Most dog owners have come home at least once to a shredded couch, papers or pillows! One of my pups was a shoe lover; I can’t count how many shoes I lost to this gal. She had a special affinity for the insoles of my husband’s best shoes, and if we didn’t keep all shoes out of her reach, she considered them fair game.
Yep, the most gentle of dogs can turn into a “beast of destruction” once the doors close and she is left alone. Don’t take it personally though; your dog isn’t trying to punish you. In fact, she doesn’t even really get that concept. But as you know, dogs are highly social animals. If they could, they would be by your side night and day, happily tagging along like a fluffy shadow of love. Sadly, that is not possible for most of us. Nevertheless, you obviously don’t want all of your possessions left to the whims of a lonely dog. With that in mind, here are a few things you can do to reduce the potential for destructive behavior when your dog is home alone.
Play Time with You
Dogs tend to chew on things when they get bored, even if they do not feel the pangs of separation anxiety. Before you leave, give your dog something to remember by doing an activity first. Take them out for a stimulating walk, play a few rounds of fetch, or do any kind of activity that will give your dog some exercise, attention and something to think about while you are away. Doing this can help tire him out so he doesn’t have a lot of nervous energy after you leave, but it also gives him a chance to store up some positive feelings to counteract any sadness or loneliness he feels when you leave.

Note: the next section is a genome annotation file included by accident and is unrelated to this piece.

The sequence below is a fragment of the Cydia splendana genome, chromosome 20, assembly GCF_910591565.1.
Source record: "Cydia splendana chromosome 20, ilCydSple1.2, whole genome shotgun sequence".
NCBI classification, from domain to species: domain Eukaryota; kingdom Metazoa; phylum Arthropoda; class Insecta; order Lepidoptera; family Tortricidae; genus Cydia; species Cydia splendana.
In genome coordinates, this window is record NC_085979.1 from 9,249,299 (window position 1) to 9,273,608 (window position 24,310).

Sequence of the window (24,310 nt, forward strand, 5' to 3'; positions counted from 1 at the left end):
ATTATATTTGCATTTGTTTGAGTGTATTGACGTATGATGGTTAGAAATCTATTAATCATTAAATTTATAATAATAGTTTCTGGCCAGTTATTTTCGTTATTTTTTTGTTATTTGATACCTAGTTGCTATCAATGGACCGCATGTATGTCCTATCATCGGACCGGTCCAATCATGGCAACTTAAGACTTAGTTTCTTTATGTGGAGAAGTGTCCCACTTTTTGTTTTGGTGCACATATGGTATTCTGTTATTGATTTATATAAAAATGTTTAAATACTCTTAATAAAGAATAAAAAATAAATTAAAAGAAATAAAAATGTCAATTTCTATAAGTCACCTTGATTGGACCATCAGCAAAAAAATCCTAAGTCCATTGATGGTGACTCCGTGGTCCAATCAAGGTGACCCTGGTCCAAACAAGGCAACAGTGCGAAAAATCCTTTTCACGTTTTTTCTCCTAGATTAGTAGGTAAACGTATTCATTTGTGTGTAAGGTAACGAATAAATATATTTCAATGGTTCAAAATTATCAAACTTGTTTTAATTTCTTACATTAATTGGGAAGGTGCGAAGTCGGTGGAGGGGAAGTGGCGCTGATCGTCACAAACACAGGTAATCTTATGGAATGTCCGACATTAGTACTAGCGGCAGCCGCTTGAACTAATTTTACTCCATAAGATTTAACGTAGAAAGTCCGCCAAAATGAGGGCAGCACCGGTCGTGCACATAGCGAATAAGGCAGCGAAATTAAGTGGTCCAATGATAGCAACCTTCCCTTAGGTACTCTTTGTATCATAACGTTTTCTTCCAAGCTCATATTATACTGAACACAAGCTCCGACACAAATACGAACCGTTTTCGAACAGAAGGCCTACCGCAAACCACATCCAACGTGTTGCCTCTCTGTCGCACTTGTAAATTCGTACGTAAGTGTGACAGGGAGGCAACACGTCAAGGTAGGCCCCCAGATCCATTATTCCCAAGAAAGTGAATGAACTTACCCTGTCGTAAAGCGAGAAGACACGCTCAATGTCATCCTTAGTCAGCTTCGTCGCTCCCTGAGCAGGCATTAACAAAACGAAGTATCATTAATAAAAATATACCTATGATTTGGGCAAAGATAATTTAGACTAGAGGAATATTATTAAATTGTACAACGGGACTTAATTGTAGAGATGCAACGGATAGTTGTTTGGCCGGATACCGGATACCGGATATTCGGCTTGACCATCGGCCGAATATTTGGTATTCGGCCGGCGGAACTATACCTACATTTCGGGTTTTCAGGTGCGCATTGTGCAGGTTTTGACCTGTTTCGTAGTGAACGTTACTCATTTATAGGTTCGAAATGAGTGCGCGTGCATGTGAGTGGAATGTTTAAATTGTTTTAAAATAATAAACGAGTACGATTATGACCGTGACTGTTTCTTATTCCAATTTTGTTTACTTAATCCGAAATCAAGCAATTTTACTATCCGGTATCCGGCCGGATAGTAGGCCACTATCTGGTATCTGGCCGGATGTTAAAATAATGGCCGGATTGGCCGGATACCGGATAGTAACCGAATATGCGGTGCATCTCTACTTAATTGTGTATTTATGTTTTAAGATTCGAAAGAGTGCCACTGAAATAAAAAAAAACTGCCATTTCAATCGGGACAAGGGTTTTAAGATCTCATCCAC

Don’t. Just don’t. When you make a big deal about the fact that you are leaving the house, you may actually be setting your dog up for failure. Try making sure your departure is a pleasant experience rather than a dramatic one. If you can carve out some play time or relaxation time before you leave, that would be ideal. If not, remember that even your tone of voice when you get ready to leave can impact how your dog feels when that door closes.
We got in the habit of giving our dogs a treat as we exited; something like a CANIDAE Grain Free PURE Biscuit will have your dog wishing you would leave more often! Make sure your leaving is a calm experience. If you create any anxiety before you leave, you’re not doing yourself – or your dog – any favors.
Toys for Alone Time
If your dog is a chewer, you have two options. Buy him something to chew on, or accept that your furniture is always going to have stuffing and other materials exposed. (You can kiss your shoes goodbye, too!). That is simply not acceptable behavior, so give your dog a wide variety of things that are appropriate to chew on. Offer encouragement and praise when he does chew on these designated items. And for the time being, get in the habit of putting up enticing items like shoes until it’s safe to leave them out again.
Location and Options
Maybe the problem isn’t chewing, but other messes. A doggy door into a securely fenced yard can be a great solution for several reasons. When your dog has to use the bathroom, she has easy access. However, she can also go outside to play whenever she wants to. You might also consider giving your dog an outdoor pen where she can go while you’re at work or out of the house for other reasons.
A crate is another option, but it’s better if you or someone else can let her out after a couple of hours. Speaking of which, if you have to leave your dog alone often and for long periods, you might consider hiring someone to walk your dog while you’re away. Then she can have some company, stimulation and exercise to look forward to when you’re away. Remember, dogs are social animals and require positive interactions.
By Langley Cornwell